With the signing of Japanese right-handed veteran Hisashi Iwakuma, the Seattle Mariners have added depth to a starting rotation that should allow them time to let youngsters like Dan Hultzen, James Paxton and Taijuan Walker develop.
That doesn't mean a breakout spring from any of those young guns couldn't land a rookie in the 2012 rotation, as Michael Pineda did last year. It simply means the Mariners don't have to take one of them when the season begins.
The first four spots in the Seattle rotation appear set, though the order may be altered: Felix Hernandez, Pineda, Jason Vargas and Iwakuma. The fifth spot could be won by lefty Charlie Furbush or Blake Beavan, or the Mariners might even take a look at Tom Wilhelmsen as a starter in camp. That's a lot of options beyond rookies who have never thrown a big-league pitch.
A year ago, the opening day rotation was Felix, Vargas, Doug Fister, Erik Bedard and Pineda. Is the 2012 version likely to be a better one?
Take away the issue of run support - and wouldn't the Mariners love to do just that? Felix will turn 26 in April, and remains the type of ace teams covett. Vargas went 3-1 with a 2.84 earned run average in September and Pineda got a one-year education on everything from major league hitters to his own pitching style. Figure those three will be as good or in 2012.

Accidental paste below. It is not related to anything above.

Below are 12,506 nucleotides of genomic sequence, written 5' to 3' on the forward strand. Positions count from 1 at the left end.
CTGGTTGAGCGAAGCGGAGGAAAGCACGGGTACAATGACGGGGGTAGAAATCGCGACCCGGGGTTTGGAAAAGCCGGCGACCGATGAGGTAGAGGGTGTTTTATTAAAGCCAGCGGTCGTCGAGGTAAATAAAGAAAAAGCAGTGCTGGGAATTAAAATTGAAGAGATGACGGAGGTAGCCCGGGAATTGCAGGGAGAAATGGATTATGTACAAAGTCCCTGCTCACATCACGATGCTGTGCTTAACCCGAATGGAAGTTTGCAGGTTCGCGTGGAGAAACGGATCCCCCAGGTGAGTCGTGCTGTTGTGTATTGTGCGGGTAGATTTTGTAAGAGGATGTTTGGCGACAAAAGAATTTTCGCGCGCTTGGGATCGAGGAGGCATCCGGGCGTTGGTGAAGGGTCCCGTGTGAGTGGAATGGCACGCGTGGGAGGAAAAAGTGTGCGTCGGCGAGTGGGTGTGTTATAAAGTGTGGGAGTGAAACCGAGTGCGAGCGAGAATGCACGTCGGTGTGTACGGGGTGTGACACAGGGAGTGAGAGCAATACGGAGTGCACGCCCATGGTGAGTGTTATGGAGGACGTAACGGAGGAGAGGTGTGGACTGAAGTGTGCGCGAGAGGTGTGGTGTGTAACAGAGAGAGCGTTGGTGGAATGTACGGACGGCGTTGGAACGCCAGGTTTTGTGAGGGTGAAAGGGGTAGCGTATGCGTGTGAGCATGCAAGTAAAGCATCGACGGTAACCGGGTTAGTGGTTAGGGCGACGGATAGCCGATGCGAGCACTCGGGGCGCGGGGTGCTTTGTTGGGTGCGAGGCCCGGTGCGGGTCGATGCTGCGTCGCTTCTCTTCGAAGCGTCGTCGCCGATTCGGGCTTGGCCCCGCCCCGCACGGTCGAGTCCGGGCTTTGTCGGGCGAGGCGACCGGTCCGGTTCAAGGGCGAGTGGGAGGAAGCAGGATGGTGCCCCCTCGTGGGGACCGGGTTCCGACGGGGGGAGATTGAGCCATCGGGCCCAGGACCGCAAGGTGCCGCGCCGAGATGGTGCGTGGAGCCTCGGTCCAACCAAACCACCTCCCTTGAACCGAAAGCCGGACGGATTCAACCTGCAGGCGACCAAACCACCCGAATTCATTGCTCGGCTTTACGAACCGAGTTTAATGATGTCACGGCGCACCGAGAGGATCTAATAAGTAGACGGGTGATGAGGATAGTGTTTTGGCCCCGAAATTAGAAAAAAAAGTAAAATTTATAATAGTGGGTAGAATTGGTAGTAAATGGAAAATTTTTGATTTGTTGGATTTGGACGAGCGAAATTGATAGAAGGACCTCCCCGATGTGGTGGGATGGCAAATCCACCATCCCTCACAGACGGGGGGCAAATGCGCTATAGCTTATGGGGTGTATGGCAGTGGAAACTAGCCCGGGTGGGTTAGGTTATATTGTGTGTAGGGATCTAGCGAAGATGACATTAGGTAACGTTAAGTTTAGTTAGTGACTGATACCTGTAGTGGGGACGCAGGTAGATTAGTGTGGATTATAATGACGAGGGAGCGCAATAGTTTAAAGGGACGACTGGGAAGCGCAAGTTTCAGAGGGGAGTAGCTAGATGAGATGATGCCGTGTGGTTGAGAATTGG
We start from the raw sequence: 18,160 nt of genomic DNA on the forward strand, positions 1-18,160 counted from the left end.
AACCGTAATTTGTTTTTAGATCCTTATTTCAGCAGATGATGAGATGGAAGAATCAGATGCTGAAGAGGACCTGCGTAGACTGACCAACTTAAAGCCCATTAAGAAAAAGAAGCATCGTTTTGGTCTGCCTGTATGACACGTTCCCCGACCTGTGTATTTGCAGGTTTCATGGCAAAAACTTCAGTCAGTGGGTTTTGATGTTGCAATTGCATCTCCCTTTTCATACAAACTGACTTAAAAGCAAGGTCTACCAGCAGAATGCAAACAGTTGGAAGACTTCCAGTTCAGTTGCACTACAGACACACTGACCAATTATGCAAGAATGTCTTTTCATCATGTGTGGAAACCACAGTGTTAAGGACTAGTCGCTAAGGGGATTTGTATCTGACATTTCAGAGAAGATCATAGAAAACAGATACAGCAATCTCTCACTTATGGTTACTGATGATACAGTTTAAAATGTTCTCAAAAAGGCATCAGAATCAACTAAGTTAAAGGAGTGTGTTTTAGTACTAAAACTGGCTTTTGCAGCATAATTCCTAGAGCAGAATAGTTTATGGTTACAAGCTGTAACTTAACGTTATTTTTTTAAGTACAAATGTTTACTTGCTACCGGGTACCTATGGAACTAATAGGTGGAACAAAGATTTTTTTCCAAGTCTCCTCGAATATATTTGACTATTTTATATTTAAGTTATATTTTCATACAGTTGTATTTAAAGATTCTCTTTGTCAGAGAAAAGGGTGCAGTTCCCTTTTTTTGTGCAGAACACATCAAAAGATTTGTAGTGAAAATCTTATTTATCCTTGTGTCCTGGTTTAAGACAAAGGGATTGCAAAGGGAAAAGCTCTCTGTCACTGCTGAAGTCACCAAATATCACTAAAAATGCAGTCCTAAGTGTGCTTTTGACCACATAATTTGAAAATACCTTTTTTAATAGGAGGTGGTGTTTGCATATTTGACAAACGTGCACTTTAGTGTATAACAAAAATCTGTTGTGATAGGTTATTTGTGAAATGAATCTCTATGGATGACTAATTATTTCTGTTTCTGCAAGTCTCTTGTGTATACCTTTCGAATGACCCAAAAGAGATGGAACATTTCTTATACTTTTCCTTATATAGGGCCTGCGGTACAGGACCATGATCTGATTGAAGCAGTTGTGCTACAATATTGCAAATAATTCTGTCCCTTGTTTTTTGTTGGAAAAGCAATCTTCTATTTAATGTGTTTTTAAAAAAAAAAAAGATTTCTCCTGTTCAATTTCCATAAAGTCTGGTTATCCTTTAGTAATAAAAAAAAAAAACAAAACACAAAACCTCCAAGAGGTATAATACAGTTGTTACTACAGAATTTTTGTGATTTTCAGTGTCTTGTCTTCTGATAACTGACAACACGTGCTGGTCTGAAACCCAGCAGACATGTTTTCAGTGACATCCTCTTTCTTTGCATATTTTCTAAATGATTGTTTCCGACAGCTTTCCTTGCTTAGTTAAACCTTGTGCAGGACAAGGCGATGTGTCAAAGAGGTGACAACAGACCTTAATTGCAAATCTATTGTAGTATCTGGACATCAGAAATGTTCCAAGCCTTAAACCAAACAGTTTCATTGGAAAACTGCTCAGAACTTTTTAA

Iwakuma has a marvelous track record, albeit in Japan, and though he's 6-foot-3 and just 170 pounds, his history indicates he'll pitch a lot of innings while relying upon command rather than power pitches. And whoever the No. 5 starter is, he'll largely be holding the job until the first of those can't-miss kids is ready for prime time, perhaps the middle of the season.
There's a strong possibility that the Mariners rotaton will be stronger late in 2012 than it is early on, because Hultzen, Paxton or Walker may join it down the line.
What to expect? A year ago, Seattle starters had a 4.04 earned run average and allowed opposing batters a .252 batting average. Surprisingly, that ERA ranked fourth in the American League Wesst, that batting average against was third. Both Texas and Los Angeles have improved their rotations, Oakland dismantled its and the Mariners will retool theirs.
Is this rotation better than the one that won 49 times a year ago?
The simplest answer: Seattle's starting pitching is capable of winning far more games in 2012 - and should have won more in 2011. Whether it does this season will depend upon the issue that kept the Mariners anchored in fourth place last year.
With it, the Mariners could make a quantrum leap from the 67-win finish of a year ago. Without it, the improvement will be far less dramatic.